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UMKC Reorganizes Arts Programs Ahead Of Renewed Push For Conservatory Facility

Helix Architecture + Design
A rendering of plans for the UMKC Conservatory's downtown arts campus. UMKC now says the newly announced merger of the Conservatory and the theater department 'will require a different building configuration.'

The University of Missouri-Kansas City on Thursday announced the merger of two arts programs: the Conservatory of Music and Dance and the Department of Theatre. 

The theater department will move from the College of Arts and Sciences to a school in the Conservatory, according to an email to faculty and staff written by UMKC Interim Chancellor and Provost Barbara Bichelmeyer.

"In a time when state support for higher education has diminished overall, we must invest in our areas of greatest strength and deepest impact," Bichelmeyer wrote.

The change will impact plans for a new facility for the Conservatory, she wrote, saying "the merger will require a different building configuration than had been previously planned."

UMKC's plans to build a downtown campus for the Conservatory were thrown into uncertainty last year when Missouri Gov. Eric Greitens, despite overwhelming approval from the Missouri General Assembly, vetoed $48 million in state funding for the $96 million project. UMKC officials had raised $48 million, in anticipation that the state would match the other half of the estimated cost.

Then, in January, the Muriel McBrien Kauffman Foundation announced that it was rescinding a $20 million pledge for the project. In response, UMKC said it would continue pursuing the project.

Credit Julie Denesha / KCUR 89.3
KCUR 89.3
In 2014, Conservatory student Haley Crane held on to a small bunch of balloons at the announced site of the downtown campus south of the Kauffman Center.

“We are forging ahead with our effort to build a new Conservatory and will be announcing next steps soon,” the university said in a statement at the time. “We are continuing to work through options that bring together the needs of key stakeholders — campus, donors, civic and state leaders — with our practical needs for program space, related facilities requirements, location parameters and financial support for the project.”

In Thursday's announcement, Bichelmeyer said she had appointed Conservatory Dean Diane Helfers Petrella to a three-year contract to oversee a task that will require "significant time and attention from a dedicated leader."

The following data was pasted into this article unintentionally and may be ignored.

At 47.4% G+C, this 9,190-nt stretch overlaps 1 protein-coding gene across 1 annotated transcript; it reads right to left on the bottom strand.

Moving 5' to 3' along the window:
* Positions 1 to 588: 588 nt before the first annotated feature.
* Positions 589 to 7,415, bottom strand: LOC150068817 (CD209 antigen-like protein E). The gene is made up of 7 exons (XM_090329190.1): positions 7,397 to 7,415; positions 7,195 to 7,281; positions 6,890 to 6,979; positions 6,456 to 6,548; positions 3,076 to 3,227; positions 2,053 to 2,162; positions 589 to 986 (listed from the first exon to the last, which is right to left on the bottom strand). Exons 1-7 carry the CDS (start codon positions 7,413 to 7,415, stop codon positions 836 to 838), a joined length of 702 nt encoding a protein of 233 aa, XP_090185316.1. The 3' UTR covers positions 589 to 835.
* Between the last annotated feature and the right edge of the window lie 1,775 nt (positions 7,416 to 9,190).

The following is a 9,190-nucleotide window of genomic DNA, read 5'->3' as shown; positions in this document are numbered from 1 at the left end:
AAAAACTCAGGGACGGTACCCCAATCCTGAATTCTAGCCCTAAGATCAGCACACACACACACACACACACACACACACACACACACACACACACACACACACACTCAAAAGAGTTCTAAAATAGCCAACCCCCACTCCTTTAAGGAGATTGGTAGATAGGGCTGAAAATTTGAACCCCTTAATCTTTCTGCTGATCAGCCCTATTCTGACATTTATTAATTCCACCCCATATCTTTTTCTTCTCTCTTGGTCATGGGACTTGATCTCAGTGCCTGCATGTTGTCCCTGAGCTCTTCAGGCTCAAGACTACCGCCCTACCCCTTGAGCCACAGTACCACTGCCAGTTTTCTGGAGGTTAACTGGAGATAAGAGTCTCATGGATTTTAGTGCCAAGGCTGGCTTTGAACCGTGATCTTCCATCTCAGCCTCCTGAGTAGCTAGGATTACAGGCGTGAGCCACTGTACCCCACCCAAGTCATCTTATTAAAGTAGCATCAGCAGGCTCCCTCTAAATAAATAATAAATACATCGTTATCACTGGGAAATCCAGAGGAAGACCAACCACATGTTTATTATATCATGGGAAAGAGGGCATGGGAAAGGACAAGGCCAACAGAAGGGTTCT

That includes exploring "on-campus public-private development options to complete the project," Bichelmeyer wrote.

Helix Architecture + Design of Kansas City and HGA Architects and Engineers of Minneapolis were selected in 2014 to design a new facility for the Conservatory south of the Kauffman Center for the Performing Arts.

But Bichelmeyer's statement said UMKC would "introduce a Request for Interest (RFI) to the philanthropic and developer community to identify opportunities for off-campus land and existing buildings."

"I feel very confident that, as we move forward over the next couple of years, we're going to find a solution for the facilities issues that have plagued the Conservatory for so many years, that we're going to come out with a performing arts unit that's stronger than it's ever been," Petrella told KCUR. 

Tom Mardikes, a professor of sound design and former theater department chair, said merging the department and the Conservatory would be "helpful and interesting."

"We've had longstanding collaborations with the Conservatory," Mardikes told KCUR. "For years, our lighting people have worked with the Conservatory, in terms of dance, concerts, and operas."

The University of Missouri System designated UMKC as campus for the visual and performing arts decades ago. The merger, Mardikes said, would make the programs even more robust. 

"It's going to make things easier, hopefully, to advocate for all the performing arts: music, theater and dance."

Editor's note: KCUR is licensed to the University of Missouri Board of Curators and is an editorially independent community service of the University of Missouri-Kansas City.

Laura Spencer is an arts reporter at KCUR 89.3. You can reach her on Twitter @lauraspencer.

Kansas City is known for its style of jazz, influenced by the blues, as the home of Walt Disney’s first animation studio and the headquarters of Hallmark Cards. As one of KCUR’s arts reporters, I want people here to know a wide range of arts and culture stories from across the metropolitan area. I take listeners behind the scenes and introduce them to emerging artists and organizations, as well as keep up with established institutions. Send me an email at lauras@kcur.org or follow me on Twitter @lauraspencer.
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